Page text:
This month, I was quoted in this New York Times article about how we type laughter online.
The tenth Lingthusiasm episode went up, about learning languages linguistically, and the Patreon bonus was about hypercorrection.
I taught a four-week class on communicating linguistics or LingComm at the LSA institute in Lexington, Kentucky. The day-to-day class notes can be found on the @LingComm twitter account and tweets from students on #lingcomm. Here’s a summary of the class notes as blog posts:
- Day 1: Goals
- Day 2: Terminology and the explainer structure
- Day 3: The Curse of Knowledge and short talks
- Day 4: Myth debunking and in-person events
- Day 5 & 6: Events, self-promotion, and charades
- Day 7 & 8: Pitching and final projects
Also at the institute, I was on panels about careers in linguistics and implicit bias in linguistics and did a Wikipedia editathon. See the whole #lingstitute hashtag for livetweets from many people, but here’s a few threads of plenary talks I attended:
- Using games to measure how people match the conversational styles of their interlocutor
- Children should be educated in a language they actually speak: Haitian Creole and linguistic colonialism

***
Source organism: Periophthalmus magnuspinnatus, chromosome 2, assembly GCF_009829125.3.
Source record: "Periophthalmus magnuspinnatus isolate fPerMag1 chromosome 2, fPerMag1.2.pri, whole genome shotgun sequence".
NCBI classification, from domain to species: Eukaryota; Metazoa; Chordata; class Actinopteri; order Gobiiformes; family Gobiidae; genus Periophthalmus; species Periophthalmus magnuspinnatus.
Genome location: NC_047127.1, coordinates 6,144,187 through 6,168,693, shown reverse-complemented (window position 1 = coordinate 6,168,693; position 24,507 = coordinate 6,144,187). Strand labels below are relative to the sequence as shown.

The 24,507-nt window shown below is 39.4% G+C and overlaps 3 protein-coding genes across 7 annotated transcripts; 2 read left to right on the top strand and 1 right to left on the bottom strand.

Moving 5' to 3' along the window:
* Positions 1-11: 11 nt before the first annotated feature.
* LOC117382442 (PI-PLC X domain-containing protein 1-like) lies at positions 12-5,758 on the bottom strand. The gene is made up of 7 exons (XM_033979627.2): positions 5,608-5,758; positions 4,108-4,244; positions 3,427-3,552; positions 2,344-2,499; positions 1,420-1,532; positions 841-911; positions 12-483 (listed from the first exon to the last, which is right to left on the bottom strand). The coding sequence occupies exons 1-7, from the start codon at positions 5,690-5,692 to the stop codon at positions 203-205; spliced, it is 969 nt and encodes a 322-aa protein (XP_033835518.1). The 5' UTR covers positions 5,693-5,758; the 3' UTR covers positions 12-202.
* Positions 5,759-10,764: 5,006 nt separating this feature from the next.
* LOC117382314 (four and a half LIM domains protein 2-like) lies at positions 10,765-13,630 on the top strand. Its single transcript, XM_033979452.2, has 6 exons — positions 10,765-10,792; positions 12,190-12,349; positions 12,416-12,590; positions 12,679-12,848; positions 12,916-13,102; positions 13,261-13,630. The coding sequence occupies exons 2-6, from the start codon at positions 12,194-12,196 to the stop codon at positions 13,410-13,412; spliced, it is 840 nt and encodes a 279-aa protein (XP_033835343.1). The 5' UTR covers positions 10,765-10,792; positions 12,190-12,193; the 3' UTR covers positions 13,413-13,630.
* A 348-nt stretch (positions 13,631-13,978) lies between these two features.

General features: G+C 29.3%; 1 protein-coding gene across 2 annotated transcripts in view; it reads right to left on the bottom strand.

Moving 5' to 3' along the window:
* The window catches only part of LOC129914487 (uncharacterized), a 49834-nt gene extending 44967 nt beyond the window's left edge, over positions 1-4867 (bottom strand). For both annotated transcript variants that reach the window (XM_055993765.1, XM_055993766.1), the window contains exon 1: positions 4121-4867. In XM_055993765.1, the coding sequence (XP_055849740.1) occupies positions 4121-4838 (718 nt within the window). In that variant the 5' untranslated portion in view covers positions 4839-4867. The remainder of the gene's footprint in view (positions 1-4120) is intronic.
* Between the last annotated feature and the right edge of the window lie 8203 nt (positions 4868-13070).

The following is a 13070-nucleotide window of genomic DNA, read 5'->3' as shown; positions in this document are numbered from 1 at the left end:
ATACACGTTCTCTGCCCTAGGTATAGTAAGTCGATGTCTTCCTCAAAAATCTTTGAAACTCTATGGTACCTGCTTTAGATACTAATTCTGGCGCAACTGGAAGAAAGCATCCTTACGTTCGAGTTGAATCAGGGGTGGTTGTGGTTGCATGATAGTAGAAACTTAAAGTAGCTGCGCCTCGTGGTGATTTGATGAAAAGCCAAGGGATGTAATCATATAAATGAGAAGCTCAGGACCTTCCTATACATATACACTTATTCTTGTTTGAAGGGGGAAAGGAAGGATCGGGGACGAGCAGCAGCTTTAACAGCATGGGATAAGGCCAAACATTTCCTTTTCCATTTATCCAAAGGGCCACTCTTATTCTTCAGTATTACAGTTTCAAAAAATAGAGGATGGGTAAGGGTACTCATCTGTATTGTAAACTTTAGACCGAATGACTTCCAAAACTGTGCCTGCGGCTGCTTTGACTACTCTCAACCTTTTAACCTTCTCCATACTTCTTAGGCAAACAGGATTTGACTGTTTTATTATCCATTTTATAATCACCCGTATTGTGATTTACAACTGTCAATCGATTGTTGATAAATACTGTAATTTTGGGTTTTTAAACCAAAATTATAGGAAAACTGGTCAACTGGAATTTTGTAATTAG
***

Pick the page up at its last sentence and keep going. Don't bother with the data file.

- Come for the sociolinguistics; stay for the lumbersexuals
- Combatting stereotypes about Appalachian English
- Expanding historical linguistics beyond standardized print texts and into non-standard varieties
- The linguistics of talking to sheepdogs
- “Verbal Gestures” often include sounds that aren’t in a language’s words but which are very important for communication
In August, I’m heading to SpaceWitchCon and giving an informal session about internet linguistics. Here’s the description.
Selected blog posts on All Things Linguistic:
- Phoenician letters as emoji
- How to tell apart the two “th” sounds in English
- A wug-tastic addition to the linguistics baked goods files
- A neural network writes Harry Potter fanfic
- “I am learning ingles” A dual-language comic
- A dialect map parody
- Talking about The Doctor across regenerations using singular “they”
- Inclusive and exclusive “we”
- Kids aren’t using the thumb-and-pinky-out gesture for “phone” anymore
- Why Deaf actors should play Deaf characters
- you: *cough* me, a linguist: aspirated glottal stop
- “thigh” and “thy” are a minimal pair for /θ/ and /ð/, as are “thistle” and “this’ll”
- Writing looks different now and kids are okay
- Fuck Every Word does linguistics
- Peak linguistics professor
- Kids begin to learn which letters often appear together & which don’t before they learn how letters represent sounds
- For all your multilingual swearing needs
This month’s image is a crochet wug that one of my lingcomm students made me. It is even cuter in person and lives with me now (d’aww). Stay tuned for further wugventures!
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